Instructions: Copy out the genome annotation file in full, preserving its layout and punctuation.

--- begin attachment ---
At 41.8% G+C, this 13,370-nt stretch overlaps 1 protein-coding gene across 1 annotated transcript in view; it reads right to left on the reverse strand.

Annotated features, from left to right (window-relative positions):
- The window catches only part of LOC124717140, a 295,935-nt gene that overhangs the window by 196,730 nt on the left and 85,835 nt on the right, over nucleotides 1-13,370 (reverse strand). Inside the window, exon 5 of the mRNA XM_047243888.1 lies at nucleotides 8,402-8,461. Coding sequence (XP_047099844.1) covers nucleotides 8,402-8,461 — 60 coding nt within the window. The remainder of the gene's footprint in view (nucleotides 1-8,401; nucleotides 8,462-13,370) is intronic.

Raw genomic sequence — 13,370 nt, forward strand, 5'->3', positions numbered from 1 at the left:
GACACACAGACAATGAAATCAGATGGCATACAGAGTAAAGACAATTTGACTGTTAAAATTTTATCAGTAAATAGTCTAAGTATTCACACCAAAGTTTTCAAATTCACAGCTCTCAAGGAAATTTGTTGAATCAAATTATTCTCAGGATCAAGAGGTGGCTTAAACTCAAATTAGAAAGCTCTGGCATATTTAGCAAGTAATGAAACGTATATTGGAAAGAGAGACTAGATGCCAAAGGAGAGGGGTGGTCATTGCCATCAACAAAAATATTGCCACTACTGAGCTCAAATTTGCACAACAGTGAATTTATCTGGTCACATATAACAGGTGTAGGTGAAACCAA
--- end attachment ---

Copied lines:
At 41.8% G+C, this 13,370-nt stretch overlaps 1 protein-coding gene across 1 annotated transcript in view; it reads right to left on the reverse strand.

Annotated features, from left to right (window-relative positions):
- The window catches only part of LOC124717140, a 295,935-nt gene that overhangs the window by 196,730 nt on the left and 85,835 nt on the right, over nucleotides 1-13,370 (reverse strand). Inside the window, exon 5 of the mRNA XM_047243888.1 lies at nucleotides 8,402-8,461. Coding sequence (XP_047099844.1) covers nucleotides 8,402-8,461 — 60 coding nt within the window. The remainder of the gene's footprint in view (nucleotides 1-8,401; nucleotides 8,462-13,370) is intronic.

Raw genomic sequence — 13,370 nt, forward strand, 5'->3', positions numbered from 1 at the left:
GACACACAGACAATGAAATCAGATGGCATACAGAGTAAAGACAATTTGACTGTTAAAATTTTATCAGTAAATAGTCTAAGTATTCACACCAAAGTTTTCAAATTCACAGCTCTCAAGGAAATTTGTTGAATCAAATTATTCTCAGGATCAAGAGGTGGCTTAAACTCAAATTAGAAAGCTCTGGCATATTTAGCAAGTAATGAAACGTATATTGGAAAGAGAGACTAGATGCCAAAGGAGAGGGGTGGTCATTGCCATCAACAAAAATATTGCCACTACTGAGCTCAAATTTGCACAACAGTGAATTTATCTGGTCACATATAACAGGTGTAGGTGAAACCAA